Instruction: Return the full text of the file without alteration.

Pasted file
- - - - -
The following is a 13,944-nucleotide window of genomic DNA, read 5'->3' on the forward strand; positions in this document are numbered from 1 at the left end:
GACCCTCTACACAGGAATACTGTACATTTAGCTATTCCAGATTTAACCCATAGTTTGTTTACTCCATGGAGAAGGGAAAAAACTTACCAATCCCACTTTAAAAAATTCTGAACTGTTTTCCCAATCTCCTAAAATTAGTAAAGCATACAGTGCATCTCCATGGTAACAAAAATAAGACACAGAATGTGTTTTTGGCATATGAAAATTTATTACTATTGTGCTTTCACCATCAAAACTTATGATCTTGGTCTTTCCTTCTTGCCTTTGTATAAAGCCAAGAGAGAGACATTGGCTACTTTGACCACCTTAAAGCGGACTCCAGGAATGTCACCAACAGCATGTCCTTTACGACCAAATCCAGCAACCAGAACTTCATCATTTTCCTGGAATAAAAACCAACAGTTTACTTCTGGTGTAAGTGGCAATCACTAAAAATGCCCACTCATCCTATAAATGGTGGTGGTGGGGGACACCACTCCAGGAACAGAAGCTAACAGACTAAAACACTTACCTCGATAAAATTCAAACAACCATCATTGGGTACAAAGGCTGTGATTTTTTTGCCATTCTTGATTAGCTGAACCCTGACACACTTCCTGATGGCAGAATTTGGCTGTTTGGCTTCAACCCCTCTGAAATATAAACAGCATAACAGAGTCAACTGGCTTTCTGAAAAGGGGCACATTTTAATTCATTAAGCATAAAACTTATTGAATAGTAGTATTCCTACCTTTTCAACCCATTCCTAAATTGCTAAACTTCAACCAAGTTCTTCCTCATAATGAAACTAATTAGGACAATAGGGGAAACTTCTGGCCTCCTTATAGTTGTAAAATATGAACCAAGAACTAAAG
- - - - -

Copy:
The following is a 13,944-nucleotide window of genomic DNA, read 5'->3' on the forward strand; positions in this document are numbered from 1 at the left end:
GACCCTCTACACAGGAATACTGTACATTTAGCTATTCCAGATTTAACCCATAGTTTGTTTACTCCATGGAGAAGGGAAAAAACTTACCAATCCCACTTTAAAAAATTCTGAACTGTTTTCCCAATCTCCTAAAATTAGTAAAGCATACAGTGCATCTCCATGGTAACAAAAATAAGACACAGAATGTGTTTTTGGCATATGAAAATTTATTACTATTGTGCTTTCACCATCAAAACTTATGATCTTGGTCTTTCCTTCTTGCCTTTGTATAAAGCCAAGAGAGAGACATTGGCTACTTTGACCACCTTAAAGCGGACTCCAGGAATGTCACCAACAGCATGTCCTTTACGACCAAATCCAGCAACCAGAACTTCATCATTTTCCTGGAATAAAAACCAACAGTTTACTTCTGGTGTAAGTGGCAATCACTAAAAATGCCCACTCATCCTATAAATGGTGGTGGTGGGGGACACCACTCCAGGAACAGAAGCTAACAGACTAAAACACTTACCTCGATAAAATTCAAACAACCATCATTGGGTACAAAGGCTGTGATTTTTTTGCCATTCTTGATTAGCTGAACCCTGACACACTTCCTGATGGCAGAATTTGGCTGTTTGGCTTCAACCCCTCTGAAATATAAACAGCATAACAGAGTCAACTGGCTTTCTGAAAAGGGGCACATTTTAATTCATTAAGCATAAAACTTATTGAATAGTAGTATTCCTACCTTTTCAACCCATTCCTAAATTGCTAAACTTCAACCAAGTTCTTCCTCATAATGAAACTAATTAGGACAATAGGGGAAACTTCTGGCCTCCTTATAGTTGTAAAATATGAACCAAGAACTAAAG